Director: Michael Gallagher
Starring: Caitlin Gerard, Melanie Papalia, Shane Dawson, Toby Turner, Andrew James Allen, Roger Bart, Keith David, Liza Weil
A thunderously stupid horror movie of slapdash construction and ping-pong tonalities, “Smiley” builds its narrative around the notion of a viral video serial killer who’s summoned by way of a specific web chat incantation. Impressive only for its ability to chase unlikeliness and viewer frustration down an ever-increasing rabbit hole of bewilderment, director Michael Gallagher’s motivation-free genre exercise is populated with characters who, when not busy exhibiting the decision-making and inner emotional landscapes of 12-year-olds, are pantomiming the same age group’s mindset of adults and scariness — all ideas which they’ve absorbed through cultural osmosis.
College freshman Ashley Brooks (Caitlin Gerard, possessing a nice smile and beatific presence) is still recovering from the suicide of her mother just a year earlier, but becomes fast friends with Proxy (Melanie Papalia) when she moves into an off-campus house with her prior to her first semester. Proxy takes Ashley to a party where she introduces her to a bunch of anonymous users of a message board she frequents. These include alpha male Zane (Andrew James Allen, getting his “acting” on), who flirts seemingly by talking up his interest in “the intersection of the strange and the retarded,” as well as Binder (Shane Dawson), a meek kid bullied and kicked out of the party ostensibly for flagging inappropriate content like child pornography.
Against the ongoing backdrop of a reason and ethics class taught by Professor Clayton (Roger Bart, coming the closest to escaping this mess unscathed), Ashley and Proxy decide to test out the urban legend of Smiley by typing three times “I did it for the lulz,” which sounds like something a stoned, kitten-loving Limp Bizkit fan would have dreamed up circa 2000. They then witness a murder, and soon other members of their little group are felled as well. Fearing that her fragile sanity is unraveling, Ashley reaches out at various points to Proxy, Zane and Binder, trying to get to the bottom of this brutal killer.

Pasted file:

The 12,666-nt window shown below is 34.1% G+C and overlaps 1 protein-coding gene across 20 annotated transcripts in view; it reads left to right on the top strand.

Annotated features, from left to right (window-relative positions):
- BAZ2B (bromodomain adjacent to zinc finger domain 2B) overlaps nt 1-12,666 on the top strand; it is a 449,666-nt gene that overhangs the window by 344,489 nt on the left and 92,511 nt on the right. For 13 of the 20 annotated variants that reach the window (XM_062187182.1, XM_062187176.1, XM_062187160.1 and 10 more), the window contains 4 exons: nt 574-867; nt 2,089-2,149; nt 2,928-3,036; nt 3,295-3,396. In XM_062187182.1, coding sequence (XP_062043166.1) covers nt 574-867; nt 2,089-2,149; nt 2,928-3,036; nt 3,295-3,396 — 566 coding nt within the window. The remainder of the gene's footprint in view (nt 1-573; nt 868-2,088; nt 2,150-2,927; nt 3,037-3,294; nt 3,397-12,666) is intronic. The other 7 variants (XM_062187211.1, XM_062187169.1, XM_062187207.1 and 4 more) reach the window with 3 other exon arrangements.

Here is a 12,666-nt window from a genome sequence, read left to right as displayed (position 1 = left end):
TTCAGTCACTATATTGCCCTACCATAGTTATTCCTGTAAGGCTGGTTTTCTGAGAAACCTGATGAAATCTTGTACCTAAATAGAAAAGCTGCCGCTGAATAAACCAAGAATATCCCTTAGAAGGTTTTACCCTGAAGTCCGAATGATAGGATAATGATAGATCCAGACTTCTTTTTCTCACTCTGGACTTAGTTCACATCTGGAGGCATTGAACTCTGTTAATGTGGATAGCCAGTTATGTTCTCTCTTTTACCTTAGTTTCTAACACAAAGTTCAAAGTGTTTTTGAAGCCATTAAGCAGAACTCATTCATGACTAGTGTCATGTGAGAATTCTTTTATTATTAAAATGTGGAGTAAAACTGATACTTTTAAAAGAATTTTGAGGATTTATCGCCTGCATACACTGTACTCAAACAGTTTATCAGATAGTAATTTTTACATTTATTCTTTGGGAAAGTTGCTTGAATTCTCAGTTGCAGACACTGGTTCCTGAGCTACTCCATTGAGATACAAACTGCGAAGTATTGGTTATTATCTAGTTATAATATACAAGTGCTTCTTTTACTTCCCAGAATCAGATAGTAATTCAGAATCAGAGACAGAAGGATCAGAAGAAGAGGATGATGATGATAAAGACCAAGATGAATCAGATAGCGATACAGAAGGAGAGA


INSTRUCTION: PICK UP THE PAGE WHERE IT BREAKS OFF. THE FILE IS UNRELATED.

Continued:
The script for “Smiley,” by Gallagher and Glasgow Phillips, is a hodge-podge of clichés and nipped bits from many other horror movies, from “The Ring” and “Bloody Mary” to the “Scream” sequels. Its handling and portrayal of the average twentysomething’s relationship with technology is frequently silly, and its efforts to achieve notional topicality by way of basing its story around a Chat Roulette-type website already feel dated and lame. The movie tries to paper over all these deficiencies by way of spurious leaps in logic (“If we report this there’s gonna be press!”) and some half-hearted mumbo-jumbo about the Internet achieving a greater consciousness (“From ‘The Terminator,’ like Skynet — or like Neo!”). All other shortcomings (of which there are many) and red herrings are “solved” by a lazy, post-modern twist that feels cobbled together like a Mad-Lib.
“Smiley” is a movie of obviously limited budget and resources (hence Proxy and Ashley’s house instead of dorms, and a decided lack of extras in certain scenes), but its failures run much deeper than that. It never locates an ability to outthink these problems or, indeed, indicates much in the way of sustained effort on that front, and so the result leans on jump-scares and sound design in an attempt to summon some small modicum of dread or tension.
On a purely visual level, the actual character of Smiley — with stitched shut eyes and a carved jack-o-lantern grin, is creepily effective, not unlike the striking slasher Chromeskull of a couple years ago, from “Laid to Rest” and its sequel. But everything about “Smiley” is nonsensical, derivative, or both — right down to the smug cop (Keith David) who reacts with condescension to Ashley’s third act panic, and an air-quote shocking ending that then tries to leave room for ambiguity or a sequel but only further undercuts the stupid narrative choices made by its makers. Leave this turd alone.
NOTE: For more information, visit www.SmileyMovie.com.
Written by: Brent Simon
A graduate of the University of North Carolina at Chapel Hill, Brent Simon is a three-term president of LAFCA, a contributor to Screen International and Magill's Cinema Annual, and film editor of H Magazine. He cannot abide a world without U2 and pizza.